“This is a summit that will go down in history. We would have preferred a reform of the treaties among 27. That wasn’t possible given the position of our British friends. And so it will be through an intergovernmental treaty of 17, but open to others.” – Sarkozy.

“It means reinforcing our rules on excessive deficit procedures by making them more automatic. It also means that member states would have to submit their draft budgetary plans to the (European) Commission. An inter-governmental treaty can be approved and ratified much more rapidly than a full-fledged treaty change, and I think speed is also very important to enhance credibility.” – Herman Van Rompuy, the president of the European Council and the summit chairman.

 

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As this series of meetings (billed as the last chance to save the euro) continue financial markets still remain unconvinced by policymakers’ efforts to tackle the region’s problems. EU leaders have now finally taken critical decisions on the permanent bailout fund, the European Stability Mechanism, which will now come into force in July 2012. The ESM’s capacity will be capped at 500 billion euros, falling short of what had been previously suggested as possible and suggested as necessary before the summit. The facility will not however get a banking license as Van Rompuy originally proposed due to firm and resolute German opposition. It’s agreed that EU countries will provide circa 200 billion euros in bilateral loans to the International Monetary Fund (IMF) to help it tackle the crisis, with 150 billion euros of that sum coming from the euro zone countries.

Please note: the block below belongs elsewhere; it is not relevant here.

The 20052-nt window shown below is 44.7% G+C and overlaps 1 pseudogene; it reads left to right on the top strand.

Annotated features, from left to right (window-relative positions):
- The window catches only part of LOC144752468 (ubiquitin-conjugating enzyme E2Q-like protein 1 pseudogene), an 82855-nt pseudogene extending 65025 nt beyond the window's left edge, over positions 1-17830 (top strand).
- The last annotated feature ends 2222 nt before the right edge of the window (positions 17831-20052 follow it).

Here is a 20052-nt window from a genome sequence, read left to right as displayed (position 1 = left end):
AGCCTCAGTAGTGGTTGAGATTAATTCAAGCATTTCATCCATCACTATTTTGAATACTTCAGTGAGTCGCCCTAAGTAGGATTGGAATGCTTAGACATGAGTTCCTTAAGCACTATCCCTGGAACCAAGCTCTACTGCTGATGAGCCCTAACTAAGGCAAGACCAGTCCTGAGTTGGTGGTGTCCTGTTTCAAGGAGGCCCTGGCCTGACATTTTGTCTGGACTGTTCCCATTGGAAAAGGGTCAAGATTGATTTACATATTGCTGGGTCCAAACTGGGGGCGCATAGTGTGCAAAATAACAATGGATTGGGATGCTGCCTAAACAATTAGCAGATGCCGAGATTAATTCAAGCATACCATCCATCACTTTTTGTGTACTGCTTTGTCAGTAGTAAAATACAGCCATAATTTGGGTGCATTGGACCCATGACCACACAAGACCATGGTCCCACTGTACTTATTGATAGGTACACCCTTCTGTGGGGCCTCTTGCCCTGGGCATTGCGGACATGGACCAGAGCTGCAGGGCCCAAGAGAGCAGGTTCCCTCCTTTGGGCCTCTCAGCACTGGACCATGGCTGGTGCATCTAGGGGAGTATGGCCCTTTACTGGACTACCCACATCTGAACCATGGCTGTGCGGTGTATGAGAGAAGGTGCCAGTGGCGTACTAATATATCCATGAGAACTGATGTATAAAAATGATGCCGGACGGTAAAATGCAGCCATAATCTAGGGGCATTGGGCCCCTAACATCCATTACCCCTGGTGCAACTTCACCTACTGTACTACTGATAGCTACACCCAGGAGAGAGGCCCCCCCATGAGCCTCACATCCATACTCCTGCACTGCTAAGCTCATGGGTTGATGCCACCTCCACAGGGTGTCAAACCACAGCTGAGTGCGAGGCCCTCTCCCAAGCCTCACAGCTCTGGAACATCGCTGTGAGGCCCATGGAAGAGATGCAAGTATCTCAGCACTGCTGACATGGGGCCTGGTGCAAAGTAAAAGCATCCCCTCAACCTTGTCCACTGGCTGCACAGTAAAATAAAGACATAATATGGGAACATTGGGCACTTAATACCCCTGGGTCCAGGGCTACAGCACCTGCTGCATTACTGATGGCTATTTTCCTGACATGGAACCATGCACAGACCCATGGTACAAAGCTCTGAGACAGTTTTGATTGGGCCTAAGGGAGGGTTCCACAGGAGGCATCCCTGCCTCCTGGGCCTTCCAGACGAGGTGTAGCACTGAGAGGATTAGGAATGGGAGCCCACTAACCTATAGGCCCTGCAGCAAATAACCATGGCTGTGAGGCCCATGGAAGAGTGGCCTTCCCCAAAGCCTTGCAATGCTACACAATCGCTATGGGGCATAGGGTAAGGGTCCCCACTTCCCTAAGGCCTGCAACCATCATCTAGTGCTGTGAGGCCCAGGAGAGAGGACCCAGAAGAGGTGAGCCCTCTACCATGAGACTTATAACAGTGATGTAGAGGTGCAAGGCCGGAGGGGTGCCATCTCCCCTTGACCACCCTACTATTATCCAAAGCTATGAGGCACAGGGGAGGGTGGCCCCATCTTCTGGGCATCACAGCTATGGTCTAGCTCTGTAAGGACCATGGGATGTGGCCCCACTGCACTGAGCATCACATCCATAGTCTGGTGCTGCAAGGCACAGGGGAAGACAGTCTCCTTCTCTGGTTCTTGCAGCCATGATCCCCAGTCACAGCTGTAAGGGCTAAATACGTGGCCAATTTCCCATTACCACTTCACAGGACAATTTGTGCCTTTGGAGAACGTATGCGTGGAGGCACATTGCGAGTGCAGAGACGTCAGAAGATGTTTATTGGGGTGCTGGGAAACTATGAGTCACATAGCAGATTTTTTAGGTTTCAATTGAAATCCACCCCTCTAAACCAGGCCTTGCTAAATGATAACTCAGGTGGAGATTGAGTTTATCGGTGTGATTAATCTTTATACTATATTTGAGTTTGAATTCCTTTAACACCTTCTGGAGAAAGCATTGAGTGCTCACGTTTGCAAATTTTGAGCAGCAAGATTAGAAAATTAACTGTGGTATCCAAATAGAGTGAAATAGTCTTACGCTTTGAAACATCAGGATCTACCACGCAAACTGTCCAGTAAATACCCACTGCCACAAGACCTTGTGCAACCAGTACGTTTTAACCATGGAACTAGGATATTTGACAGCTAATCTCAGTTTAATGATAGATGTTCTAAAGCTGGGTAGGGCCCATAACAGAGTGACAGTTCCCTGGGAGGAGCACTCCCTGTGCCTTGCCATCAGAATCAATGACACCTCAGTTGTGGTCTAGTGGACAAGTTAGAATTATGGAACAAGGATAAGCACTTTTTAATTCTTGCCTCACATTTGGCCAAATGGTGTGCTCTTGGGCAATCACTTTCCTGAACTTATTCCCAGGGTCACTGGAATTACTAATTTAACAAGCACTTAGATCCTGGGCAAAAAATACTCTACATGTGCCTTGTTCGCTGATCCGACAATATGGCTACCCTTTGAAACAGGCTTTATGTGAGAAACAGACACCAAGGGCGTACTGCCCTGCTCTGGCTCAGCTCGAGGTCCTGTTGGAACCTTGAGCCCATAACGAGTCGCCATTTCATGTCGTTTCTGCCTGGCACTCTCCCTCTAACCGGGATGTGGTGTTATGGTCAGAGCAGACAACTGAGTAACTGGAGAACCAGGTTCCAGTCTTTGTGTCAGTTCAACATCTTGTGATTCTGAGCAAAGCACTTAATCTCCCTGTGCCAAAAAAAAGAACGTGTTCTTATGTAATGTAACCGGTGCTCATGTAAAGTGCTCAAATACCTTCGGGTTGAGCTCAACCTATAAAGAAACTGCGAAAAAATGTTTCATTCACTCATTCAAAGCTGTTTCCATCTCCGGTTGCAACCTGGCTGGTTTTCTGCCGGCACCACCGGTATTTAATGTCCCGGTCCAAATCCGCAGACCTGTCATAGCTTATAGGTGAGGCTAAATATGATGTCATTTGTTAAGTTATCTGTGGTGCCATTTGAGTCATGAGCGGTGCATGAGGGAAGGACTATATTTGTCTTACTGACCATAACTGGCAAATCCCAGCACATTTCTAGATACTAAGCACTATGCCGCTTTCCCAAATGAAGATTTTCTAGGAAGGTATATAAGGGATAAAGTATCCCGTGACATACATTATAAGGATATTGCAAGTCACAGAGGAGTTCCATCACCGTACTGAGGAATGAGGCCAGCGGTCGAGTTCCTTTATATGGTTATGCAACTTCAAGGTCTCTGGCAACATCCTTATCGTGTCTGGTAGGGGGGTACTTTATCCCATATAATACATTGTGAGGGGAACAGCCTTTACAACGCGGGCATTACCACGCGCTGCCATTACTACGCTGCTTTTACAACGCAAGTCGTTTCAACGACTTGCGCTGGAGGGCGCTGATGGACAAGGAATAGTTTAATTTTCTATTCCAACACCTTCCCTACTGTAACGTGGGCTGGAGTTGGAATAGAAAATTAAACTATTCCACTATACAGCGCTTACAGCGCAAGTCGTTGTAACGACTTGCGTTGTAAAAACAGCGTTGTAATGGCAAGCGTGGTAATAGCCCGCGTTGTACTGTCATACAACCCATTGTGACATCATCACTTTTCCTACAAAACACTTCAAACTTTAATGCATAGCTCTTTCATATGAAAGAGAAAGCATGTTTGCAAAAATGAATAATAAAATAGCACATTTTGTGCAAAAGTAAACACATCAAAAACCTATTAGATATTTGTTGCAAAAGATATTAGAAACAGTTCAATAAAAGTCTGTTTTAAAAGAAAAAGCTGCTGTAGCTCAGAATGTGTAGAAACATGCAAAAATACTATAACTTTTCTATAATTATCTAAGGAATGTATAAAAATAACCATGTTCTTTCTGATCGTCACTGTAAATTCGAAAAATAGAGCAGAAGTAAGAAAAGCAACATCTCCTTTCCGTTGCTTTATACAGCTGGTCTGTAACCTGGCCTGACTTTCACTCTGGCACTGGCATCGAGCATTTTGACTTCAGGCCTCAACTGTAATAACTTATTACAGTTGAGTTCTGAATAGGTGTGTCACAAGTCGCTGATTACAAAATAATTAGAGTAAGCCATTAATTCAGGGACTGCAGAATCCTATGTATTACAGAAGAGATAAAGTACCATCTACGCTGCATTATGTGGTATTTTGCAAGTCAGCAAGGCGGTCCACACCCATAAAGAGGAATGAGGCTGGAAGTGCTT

“We can be very pleased at the result,” IMF Managing Director Christine Lagarde said as she left the summit.

It would appear that the summit has agreed two key issues:-

  • Eurozone countries will now provide up to €200bn in extra resources to the International Monetary Fund to help countries in difficulty.
  • The eurozone’s two bailout funds, the European Stability Mechanism (ESM) and the European Financial Stability Facility (EFSF), will be managed by the European Central Bank.

Whilst not the full resolution and despite the fact that the summit so far falls far short of any overall solution to the current crisis, far more progress appears to have been made at this series of meetings than during previous attempts to resolve the crisis. That’s understandable given the ultimatums issued by ratings agencies earlier in the week will have no doubt concentrated EU leaders’ minds. The fact that there has been a meeting of minds should be a reason of celebration despite the fact that the marathon, as Ms. Merkel refers to the journey of resolution, has only just begun. The fact that one prominent runner, feigning injury, has pulled out before the journey began will be forgotten when the history of the result is finally recorded.